Understand The Right Type of Keywords to Bid on When Setting Up an Adwords Campaign (Don't Rely On A Google Rep)

By September 23, 2013 No Comments

Setting up a brand new Adwords campaign can be a complicated process, and much time and effort has to go into keyword research and account planning in order to make sure that a budget is used as effectively as possible. Due to the competition within higher education, single keywords in an account can quickly eat up budget without producing strong results. Google has figured out that individuals new to Adwords need help setting up these accounts, but don’t always have the client’s best interest in mind when they offer their services.
Typically people like and trust Google, which is understandable as they provide an array of great free tools and their search engine is the most widely used in the world. But as society’s reliance on the Internet to find goods and services grows, it is absolutely essential that businesses implement a website and traffic generation strategy in order to stay alive.
One of the easiest ways for a business to drive relevant traffic to its website is through the use of Google Adwords. Google Adwords, when setup correctly, can be used to effectively spend a dedicated budget and provide detailed metrics on web based brand interaction while painting a clear picture of ROI.
But with that being said, here are some facts:
1. Google is a business
2. Google makes a large % of its revenue from the Adwords platform (up to 97%)
3. A Google Reps job is to get you to spend as much money as possible within your Adwords campaign
4. The more competition there is within the Adwords platform, the more $ Google makes
So here’s where many marketers who are new to the Adwords platform run into issues: there is a massive conflict of interest between the goals of Google and its reps and your organization or university.
When a marketer is looking to setup a new Google Adwords campaign, they are generally provided with some type of Google representative. Normally this rep will provide you with some insight into “traffic generating opportunities” (through spending more money), and might even offer to build out the account for you. The problem with this is that your rep will most likely focus on keywords that produce a lot of volume. This rep generally has little to no knowledge about the products or services you offer, and even less about your brand as a whole, and they aren’t going to spend an exorbitant amount of time learning about it. Sometimes this rep doesn’t even work for Google, but is outsourced.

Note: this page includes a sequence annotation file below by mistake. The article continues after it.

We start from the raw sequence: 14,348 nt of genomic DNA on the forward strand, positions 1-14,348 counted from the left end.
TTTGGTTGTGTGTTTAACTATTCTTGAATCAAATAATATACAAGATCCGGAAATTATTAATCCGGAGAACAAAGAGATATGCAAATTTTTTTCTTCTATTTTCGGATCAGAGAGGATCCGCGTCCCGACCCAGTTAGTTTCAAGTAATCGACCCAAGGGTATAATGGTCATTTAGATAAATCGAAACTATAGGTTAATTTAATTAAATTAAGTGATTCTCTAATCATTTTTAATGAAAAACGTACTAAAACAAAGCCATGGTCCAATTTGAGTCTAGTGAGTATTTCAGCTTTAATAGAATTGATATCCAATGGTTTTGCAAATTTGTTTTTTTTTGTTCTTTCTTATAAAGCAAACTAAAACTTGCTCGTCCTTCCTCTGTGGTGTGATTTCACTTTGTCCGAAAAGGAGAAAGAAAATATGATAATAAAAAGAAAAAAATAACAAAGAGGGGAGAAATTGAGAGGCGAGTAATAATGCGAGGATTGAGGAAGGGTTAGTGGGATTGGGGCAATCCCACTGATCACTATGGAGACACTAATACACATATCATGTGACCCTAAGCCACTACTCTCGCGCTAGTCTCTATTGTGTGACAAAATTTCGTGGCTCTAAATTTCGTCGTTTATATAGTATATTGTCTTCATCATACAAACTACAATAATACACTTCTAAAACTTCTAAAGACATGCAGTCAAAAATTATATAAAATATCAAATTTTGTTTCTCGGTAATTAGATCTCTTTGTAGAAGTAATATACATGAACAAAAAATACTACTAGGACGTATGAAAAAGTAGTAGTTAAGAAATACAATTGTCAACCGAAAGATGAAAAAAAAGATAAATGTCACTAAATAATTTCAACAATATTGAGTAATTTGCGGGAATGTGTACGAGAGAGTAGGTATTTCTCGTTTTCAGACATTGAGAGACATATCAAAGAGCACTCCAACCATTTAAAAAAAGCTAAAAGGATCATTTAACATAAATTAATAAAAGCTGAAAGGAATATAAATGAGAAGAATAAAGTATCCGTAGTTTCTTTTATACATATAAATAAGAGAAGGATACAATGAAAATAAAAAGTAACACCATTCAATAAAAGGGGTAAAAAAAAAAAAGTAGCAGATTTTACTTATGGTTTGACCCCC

Tips for Launching a New Google Adwords Campaign

So if you are looking to setup an Adwords campaign for a larger budget program, my recommendation would be to find an outside firm who is familiar with Higher Education, and specifically your program. The money they will charge in agency fee’s is going to be lower than the money you might waste running the campaign yourself or trusting a rep to help run it for you.
This isn’t to say that a marketer new to Google Adwords can’t setup a campaign that performs well, but generally it’s a better idea to reach out to an expert. But if an outside firm isn’t an option, then here are some recommendations for keyword groupings that will help you to maximize your budget and minimize waste.
Start With Your Most Relevant Keywords
First off, determine what your top keywords should be and group them in a way that makes them easy to manage. I will normally draw out how I want my Adwords campaign to look prior to even thinking about building it in Adwords Editor. Once you have the basic skeleton of your Adwords campaign, you can dig a little bit deeper into your keyword research to figure out exactly what keywords should be included in what campaign/ad group.
For example, if you are managing an Online Masters in Computer Science then you probably want to create a campaign dedicated to your extremely relevant keywords (ones that include the words online + masters). Inside it you might include Ad Groups similar to the following (ad groups in bold, keywords in quotations):